On Monday I had a meeting in Bristol but I really wanted to be in Sherborne Gloucestershire.
After several years of fieldwalking and geophysical survey, the time had arrived to test the ground and see if anything survived beneath the wheat stubble on Woeful Lake Farm. The survey plots showed rectilinear patterns across the fields, surely there were still building remains, enclosure ditches and other features…under the soil.
These fields had been ploughed for 100s of years and this vital process of producing food had gradually dug into, turned and jumbled the ground many, many times.. eroding away the archaeology.
Ann, Tony and other members Gloucestershire Archaeology had put in three small trenches over the weekend and they needed to be backfilled to enable the farmer to plant his next crop.
So, when the Bristol meeting was over, I scooted up the M5 and across the Cotswolds via Crickley Hill and reached the field… to see everyone poised with shovels and spades. The ring of tea break chairs and a survey tripod silhouetted against the skyline…
The excavation trenches on the skyline poised to be backfilled.
but I had arrived in time, the piles of spoil still stood beside the trenches and I was able to see what had been found.
One trench had come down onto an 0.8m wide limestone wall. The geophysical survey plot indicated that it should turn a corner in the next small trench but there was only the rubble foundation surviving there. The wall courses had been ploughed away.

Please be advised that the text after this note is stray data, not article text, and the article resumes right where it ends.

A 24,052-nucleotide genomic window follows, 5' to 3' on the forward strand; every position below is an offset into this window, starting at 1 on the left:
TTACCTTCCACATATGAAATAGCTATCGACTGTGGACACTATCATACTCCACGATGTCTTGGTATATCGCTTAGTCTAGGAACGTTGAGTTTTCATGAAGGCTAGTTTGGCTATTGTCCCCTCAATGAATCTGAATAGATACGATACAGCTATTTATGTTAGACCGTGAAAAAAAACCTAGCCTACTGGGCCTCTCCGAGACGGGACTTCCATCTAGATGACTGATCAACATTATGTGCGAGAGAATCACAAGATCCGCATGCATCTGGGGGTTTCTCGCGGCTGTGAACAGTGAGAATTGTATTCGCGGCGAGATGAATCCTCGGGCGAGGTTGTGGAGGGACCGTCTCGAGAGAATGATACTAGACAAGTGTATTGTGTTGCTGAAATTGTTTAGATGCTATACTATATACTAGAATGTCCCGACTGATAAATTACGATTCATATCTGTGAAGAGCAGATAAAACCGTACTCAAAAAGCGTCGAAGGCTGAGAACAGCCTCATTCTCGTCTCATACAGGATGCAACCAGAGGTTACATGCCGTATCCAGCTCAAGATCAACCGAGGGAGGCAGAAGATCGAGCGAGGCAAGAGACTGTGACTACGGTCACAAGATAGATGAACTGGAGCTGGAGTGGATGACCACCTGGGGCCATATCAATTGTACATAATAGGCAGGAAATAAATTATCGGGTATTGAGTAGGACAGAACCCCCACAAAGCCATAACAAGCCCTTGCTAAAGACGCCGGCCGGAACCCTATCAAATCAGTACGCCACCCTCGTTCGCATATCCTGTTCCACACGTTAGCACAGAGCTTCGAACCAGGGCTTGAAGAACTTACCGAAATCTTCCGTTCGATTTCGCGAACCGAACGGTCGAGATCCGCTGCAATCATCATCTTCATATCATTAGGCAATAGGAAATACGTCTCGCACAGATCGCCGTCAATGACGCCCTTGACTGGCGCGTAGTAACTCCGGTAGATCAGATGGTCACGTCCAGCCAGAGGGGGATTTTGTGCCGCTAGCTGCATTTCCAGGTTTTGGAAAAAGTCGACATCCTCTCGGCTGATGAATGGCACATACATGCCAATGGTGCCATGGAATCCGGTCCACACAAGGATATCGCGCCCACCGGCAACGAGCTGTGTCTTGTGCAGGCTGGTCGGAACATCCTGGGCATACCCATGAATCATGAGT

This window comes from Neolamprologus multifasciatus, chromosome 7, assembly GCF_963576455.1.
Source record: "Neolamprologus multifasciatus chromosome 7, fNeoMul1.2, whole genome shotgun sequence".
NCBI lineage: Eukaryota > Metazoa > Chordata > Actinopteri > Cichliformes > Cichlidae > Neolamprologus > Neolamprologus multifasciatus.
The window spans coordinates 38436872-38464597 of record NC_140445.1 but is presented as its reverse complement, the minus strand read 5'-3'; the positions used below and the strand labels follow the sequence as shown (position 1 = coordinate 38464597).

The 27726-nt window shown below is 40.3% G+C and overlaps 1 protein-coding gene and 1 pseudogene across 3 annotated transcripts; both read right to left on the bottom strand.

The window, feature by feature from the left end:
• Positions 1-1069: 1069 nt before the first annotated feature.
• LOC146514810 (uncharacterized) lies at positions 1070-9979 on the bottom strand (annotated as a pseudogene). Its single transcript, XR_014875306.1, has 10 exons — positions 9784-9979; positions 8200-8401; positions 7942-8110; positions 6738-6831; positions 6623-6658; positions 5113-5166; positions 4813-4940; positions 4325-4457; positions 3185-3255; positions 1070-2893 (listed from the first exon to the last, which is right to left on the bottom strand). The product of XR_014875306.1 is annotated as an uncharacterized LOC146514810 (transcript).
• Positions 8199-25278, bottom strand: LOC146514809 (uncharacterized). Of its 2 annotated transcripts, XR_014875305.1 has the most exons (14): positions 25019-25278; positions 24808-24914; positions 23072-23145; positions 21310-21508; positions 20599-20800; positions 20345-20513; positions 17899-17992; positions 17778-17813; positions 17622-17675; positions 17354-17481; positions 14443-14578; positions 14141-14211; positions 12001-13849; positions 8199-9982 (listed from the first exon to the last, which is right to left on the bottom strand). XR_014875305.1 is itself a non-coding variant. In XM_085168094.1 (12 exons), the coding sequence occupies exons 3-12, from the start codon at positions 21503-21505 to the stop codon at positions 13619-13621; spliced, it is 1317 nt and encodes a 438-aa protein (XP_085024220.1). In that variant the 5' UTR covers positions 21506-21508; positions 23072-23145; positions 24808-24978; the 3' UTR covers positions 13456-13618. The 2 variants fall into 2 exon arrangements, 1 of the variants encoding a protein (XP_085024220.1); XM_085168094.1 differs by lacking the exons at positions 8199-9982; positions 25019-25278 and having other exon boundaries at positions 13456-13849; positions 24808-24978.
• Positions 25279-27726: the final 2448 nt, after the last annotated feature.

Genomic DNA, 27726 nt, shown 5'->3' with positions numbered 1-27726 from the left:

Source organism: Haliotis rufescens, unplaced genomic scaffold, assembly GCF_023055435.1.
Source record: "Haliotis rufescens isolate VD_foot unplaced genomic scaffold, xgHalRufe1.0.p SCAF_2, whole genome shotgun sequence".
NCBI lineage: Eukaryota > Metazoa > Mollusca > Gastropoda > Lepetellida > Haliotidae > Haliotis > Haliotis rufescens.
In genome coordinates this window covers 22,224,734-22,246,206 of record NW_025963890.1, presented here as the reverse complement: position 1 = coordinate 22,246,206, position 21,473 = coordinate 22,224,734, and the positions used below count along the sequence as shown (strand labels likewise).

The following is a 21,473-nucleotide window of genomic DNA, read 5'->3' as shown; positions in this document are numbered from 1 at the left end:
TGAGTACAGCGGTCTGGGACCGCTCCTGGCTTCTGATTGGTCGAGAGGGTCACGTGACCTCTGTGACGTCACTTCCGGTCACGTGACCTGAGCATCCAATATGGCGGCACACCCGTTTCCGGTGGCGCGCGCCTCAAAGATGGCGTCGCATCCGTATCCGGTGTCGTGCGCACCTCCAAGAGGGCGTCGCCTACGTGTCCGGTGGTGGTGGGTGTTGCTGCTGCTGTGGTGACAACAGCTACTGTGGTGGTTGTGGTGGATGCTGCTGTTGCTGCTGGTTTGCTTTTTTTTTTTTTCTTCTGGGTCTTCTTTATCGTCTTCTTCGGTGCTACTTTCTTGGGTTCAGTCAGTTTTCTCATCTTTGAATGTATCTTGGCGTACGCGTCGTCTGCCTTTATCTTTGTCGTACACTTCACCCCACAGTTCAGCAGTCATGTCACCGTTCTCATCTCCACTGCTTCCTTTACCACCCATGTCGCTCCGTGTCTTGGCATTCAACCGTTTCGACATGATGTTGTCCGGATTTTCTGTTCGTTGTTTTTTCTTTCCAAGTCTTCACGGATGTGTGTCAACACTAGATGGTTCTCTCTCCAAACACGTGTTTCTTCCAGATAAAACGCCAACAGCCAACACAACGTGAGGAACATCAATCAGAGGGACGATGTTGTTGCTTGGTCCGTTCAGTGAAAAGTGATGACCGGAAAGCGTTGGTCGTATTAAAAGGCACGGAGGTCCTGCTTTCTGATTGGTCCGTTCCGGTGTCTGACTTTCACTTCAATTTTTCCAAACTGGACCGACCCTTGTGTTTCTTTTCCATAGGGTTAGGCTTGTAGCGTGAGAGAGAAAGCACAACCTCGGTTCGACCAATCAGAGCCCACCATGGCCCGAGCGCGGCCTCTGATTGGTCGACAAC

The newly unearthed Roman wall survives two courses deep on a rubble foundation just beneath the ploughsoil.
The best finds came from the trench about 15m further across the field. Here, a mint condition silver coin had been found. It lay where it had been dropped 1700 years ago on the surface of a rough limestone floor.
The coin of Marcus Claudius Tacitus.. Emperor for 200 days September 275- June 276
The name Tacitus could still be read around the head of the Emperor with his typical 3rd century spiky crown (barbarate radiate).
Later, I looked him up. He wasn’t a bad emperor and seemed to be sorting things out but only reigned 200 days. The jury is out, one source states that he died of a fever but he may well have been assassinated. These were unsettled times.
A pit had been cut through the limestone floor and within the dark soil filling was found a bronze brooch. This one was in very good condition and still had the pin to enable you to hold your cloak in place.
Ann’s brooch from the pit. Bit of a clean up and it’s almost good enough to wear.
The pottery and other finds from the trenches showed that people had been living here from the 2nd-4th century.
I took some photos and thanked everyone for holding back until I could see their discoveries. Further deep ploughing would quickly damage the shallow buried remains but minimum tillage saves on agricultural fuel and preserves archaeology below the old ploughsoil depth.
These are just small window trenches. Perhaps we will return next year to see more of this Roman settlement at the head of a small valley just a few miles from Chedworth Roman Villa. There are many more acres to cover with geophysical survey before we have an idea of the extent of this place.
I wonder how many people lived here and what place name they had for their home.
The earthwork remains of the Roman amphitheatre at Corinium Dubunnorum, a few miles down the Fosse Way from Sherborne. The tiers of wooden seats surrounding the floor of the auditorium have long gone .. as have the cheering and jeering local crowds who once watched the entertainment.
The Cotswolds had a high population in the Roman period. Their main town would have been Corinium, the second largest place in Roman Britain. We call it Cirencester today…I drove through the town on the way home and stopped off to look at the abandoned earthworks of its amphitheatre.
Perhaps the owner of the newly rediscovered brooch once visited here to see a show….